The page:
Batteries have been getting a good deal of attention lately, thanks to the much-publicized Dreamlinerproblems and the possibility that lithium-ion batteries played a role in them. The Dreamliner's troubles have spurred renewed interest in supercapacitors, which, like batteries, can store an electrical charge but can be charged or discharged much more quickly.
Last year, Ric Kaner a professor of inorganic chemistry at UCLA brought significant attention to supercapacitors thanks to a short film that described the accidental discovery of a graphenesupercapacitor that could power a light bulb for five minutes following a charge of roughly two seconds. Titled "Super Supercapacitor," the film recounts how Kaner along with PhD candidate Maher F. El-Kadyhsought to develop a practical method of producing graphene. They began by coating graphite oxide onto DVDs and then hit them with laser light, which made it deoxygenate and turn into graphene. The method was the first solution-based technique used for the large-scale production of graphene.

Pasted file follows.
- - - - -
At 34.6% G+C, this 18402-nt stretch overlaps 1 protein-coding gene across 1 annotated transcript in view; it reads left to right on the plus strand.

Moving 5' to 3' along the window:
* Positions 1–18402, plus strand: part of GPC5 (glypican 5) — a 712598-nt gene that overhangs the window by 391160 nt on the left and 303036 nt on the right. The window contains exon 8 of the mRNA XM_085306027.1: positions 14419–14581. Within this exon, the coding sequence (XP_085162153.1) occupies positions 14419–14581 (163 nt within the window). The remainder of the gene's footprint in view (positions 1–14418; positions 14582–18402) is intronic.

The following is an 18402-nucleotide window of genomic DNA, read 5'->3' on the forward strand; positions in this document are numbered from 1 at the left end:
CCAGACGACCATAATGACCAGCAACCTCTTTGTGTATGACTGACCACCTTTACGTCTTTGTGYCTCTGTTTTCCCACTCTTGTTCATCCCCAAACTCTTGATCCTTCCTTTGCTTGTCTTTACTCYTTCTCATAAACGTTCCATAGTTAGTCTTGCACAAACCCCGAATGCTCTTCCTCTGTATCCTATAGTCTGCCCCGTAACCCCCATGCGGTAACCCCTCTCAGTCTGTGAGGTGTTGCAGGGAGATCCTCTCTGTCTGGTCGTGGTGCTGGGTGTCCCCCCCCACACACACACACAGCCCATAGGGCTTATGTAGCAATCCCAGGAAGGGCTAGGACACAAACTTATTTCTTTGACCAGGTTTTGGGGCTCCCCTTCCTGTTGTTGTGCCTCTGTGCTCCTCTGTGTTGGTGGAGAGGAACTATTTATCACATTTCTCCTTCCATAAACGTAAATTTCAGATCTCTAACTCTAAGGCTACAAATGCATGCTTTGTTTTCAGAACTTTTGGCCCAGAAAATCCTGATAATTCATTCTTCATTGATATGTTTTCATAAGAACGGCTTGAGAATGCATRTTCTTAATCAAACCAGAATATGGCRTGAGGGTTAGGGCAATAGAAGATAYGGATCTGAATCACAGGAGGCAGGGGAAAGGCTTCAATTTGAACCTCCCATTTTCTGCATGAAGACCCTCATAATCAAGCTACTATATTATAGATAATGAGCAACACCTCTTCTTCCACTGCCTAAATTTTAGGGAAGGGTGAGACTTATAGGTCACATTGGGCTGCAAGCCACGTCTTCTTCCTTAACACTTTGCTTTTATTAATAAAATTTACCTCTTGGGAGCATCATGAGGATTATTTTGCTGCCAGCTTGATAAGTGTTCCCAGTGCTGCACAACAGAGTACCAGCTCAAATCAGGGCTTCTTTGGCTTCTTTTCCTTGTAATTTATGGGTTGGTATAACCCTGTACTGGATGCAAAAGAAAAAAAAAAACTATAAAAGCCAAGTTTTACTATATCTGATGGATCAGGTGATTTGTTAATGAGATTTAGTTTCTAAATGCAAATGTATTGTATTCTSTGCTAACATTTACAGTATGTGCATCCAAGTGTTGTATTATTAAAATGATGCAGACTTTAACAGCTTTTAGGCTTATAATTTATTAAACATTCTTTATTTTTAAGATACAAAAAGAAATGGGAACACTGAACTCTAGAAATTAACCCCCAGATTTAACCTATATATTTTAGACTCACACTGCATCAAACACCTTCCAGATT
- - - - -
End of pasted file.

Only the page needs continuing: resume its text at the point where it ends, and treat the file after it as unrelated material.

"The real discovery was yet to come," however, said Kaner in the clip, referring to El-Kadyh's incidental discovery that graphene supercapacitor could be power a light bulb for minutes after charging it for a couple of seconds. "I thought we had something very important. I thought the world change at that point." Once commercialized, graphene supercapacitors could enable portable devices to run all day long after charging them from roughly 30 seconds to a minute. Impressively, they could charge 100 to 1000 times faster than conventional batteries while avoiding their toxicity problems.